“We’re not the ones to pick the winners,” Hughes said. “Our focus is on funding a range of strategies over the coming months. We’re still in the nascent stages of these conversations, and want to support a broad range of strategies and find the best approach or approaches going forward.”
So far, several major foundations have committed support to the anti-monopoly fund, including Open Society, Ford, Knight, and Nathan Cummings. Maybe most striking is news of the Omidyar Network’s $1 million grant to AMF. After all, Pierre Omidyar is one of the founding fathers of Big Tech, having launched eBay in the early 1990s—where he still sits on the board and is among the top shareholders. Omidyar’s backing of an anti-monopoly push launched by a steadfast “break-up-Facebook” underscores growing fissures within the tech world. (Craig Newmark, the founder of Craigslist, is also backing work that challenges the power of Big Tech, as we’ve reported.)
According to Anamitra Deb, Omidyar’s Global Lead for Responsible Technology, the funder’s support for AMF reflects its evolving priorities. “Omidyar Network was founded on the belief that tech can be a force for tremendous good when it comes to access and inclusion. But over the last couple of years, we’ve become increasingly aware that there is a dual side to tech. If not stewarded well—especially at scale—it can lead to a bunch of societal harms that are becoming more evident every day.”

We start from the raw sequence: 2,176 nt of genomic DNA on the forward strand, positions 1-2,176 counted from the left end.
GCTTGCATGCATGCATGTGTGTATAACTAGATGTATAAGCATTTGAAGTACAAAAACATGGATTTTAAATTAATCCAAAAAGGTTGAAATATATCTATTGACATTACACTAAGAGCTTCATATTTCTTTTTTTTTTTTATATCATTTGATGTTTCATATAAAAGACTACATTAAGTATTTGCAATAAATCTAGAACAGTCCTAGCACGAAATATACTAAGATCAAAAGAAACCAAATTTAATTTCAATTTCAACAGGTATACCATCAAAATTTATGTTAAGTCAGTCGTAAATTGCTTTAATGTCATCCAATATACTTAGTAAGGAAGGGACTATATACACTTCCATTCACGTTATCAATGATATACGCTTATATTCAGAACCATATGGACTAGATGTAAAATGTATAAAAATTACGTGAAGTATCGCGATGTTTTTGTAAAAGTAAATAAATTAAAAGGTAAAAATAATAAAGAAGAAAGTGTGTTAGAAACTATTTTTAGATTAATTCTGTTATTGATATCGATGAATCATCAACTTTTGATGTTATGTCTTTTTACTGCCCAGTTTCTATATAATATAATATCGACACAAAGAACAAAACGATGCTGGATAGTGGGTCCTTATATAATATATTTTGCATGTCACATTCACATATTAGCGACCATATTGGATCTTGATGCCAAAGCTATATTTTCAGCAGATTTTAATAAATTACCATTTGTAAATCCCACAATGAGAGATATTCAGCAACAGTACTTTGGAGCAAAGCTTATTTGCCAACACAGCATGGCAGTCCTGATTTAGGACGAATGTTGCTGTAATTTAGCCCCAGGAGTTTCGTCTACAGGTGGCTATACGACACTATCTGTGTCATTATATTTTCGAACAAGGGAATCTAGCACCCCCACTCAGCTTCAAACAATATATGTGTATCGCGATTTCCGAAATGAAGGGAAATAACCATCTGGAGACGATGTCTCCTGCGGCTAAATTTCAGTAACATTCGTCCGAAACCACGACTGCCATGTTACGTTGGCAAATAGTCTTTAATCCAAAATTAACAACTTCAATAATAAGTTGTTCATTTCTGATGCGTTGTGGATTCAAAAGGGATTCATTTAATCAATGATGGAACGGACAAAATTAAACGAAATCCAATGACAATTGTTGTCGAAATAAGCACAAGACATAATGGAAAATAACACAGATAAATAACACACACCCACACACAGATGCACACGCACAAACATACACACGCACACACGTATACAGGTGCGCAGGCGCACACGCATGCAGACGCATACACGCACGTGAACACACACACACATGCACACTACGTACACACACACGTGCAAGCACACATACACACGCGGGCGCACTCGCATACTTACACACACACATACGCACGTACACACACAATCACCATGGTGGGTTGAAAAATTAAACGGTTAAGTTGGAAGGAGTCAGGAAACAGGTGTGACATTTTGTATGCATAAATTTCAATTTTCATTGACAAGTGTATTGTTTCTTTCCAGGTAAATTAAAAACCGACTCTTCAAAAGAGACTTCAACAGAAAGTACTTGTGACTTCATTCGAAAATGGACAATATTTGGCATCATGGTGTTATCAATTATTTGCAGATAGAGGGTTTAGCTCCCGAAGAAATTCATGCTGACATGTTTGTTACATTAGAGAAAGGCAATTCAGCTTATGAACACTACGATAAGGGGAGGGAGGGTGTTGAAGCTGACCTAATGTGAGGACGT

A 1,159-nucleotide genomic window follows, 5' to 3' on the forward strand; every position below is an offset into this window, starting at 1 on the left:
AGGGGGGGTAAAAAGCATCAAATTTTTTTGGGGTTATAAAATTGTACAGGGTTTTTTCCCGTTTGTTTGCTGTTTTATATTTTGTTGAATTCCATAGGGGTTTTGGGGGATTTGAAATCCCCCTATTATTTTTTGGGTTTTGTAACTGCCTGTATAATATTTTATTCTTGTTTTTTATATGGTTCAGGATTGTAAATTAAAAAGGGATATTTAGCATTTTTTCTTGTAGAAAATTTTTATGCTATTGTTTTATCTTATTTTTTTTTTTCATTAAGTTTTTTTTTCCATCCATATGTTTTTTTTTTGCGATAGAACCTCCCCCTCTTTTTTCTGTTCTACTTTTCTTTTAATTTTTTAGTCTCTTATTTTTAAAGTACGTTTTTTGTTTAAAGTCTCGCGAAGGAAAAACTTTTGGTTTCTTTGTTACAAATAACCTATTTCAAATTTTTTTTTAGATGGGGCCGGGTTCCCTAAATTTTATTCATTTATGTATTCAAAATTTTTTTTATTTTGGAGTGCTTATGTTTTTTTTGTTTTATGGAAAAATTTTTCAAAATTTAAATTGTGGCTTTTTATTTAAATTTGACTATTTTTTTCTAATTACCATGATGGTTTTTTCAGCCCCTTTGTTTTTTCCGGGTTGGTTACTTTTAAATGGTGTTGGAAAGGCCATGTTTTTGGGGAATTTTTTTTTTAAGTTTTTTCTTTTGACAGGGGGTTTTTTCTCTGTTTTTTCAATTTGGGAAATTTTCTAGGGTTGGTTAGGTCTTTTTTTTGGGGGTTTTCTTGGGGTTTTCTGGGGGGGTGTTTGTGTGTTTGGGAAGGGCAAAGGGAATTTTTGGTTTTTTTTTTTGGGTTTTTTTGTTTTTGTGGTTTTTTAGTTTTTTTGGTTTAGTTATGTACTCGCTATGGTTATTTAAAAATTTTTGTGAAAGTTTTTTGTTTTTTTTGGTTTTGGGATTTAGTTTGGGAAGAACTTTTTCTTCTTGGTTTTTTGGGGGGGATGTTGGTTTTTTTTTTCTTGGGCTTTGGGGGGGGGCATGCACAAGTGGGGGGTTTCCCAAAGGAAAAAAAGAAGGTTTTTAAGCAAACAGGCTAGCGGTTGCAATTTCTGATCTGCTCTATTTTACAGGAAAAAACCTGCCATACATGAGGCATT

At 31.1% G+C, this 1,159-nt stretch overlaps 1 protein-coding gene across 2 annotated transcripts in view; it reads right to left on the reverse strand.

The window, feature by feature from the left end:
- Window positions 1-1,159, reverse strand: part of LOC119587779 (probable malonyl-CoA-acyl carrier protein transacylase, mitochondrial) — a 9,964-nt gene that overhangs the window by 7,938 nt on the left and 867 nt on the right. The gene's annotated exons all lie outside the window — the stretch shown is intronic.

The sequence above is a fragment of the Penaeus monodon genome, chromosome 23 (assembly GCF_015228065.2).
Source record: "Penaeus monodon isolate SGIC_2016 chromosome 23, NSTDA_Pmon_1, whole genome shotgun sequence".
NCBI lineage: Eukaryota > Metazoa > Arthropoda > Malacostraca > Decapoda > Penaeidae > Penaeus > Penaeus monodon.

That explains Omidyar’s recent pivot—which we outlined here—to a new strategy that includes “reimagining capitalism” and promoting “beneficial technology.” Current initiatives include work on digital identity, tech’s culture and decision-making, and rethinking how to amply workers voice and power. Omidyar is also part of an effort, led by the Hewlett Foundation, to critique the prevalent neo-liberal paradigm and develop new economic thinking. Deb says that Omidyar’s funding strategy in this area looks to “double-down on existing organizations doing great work, while also finding nascent ideas that are more experimental and creative, which would round out and diversify core strengths in the space.”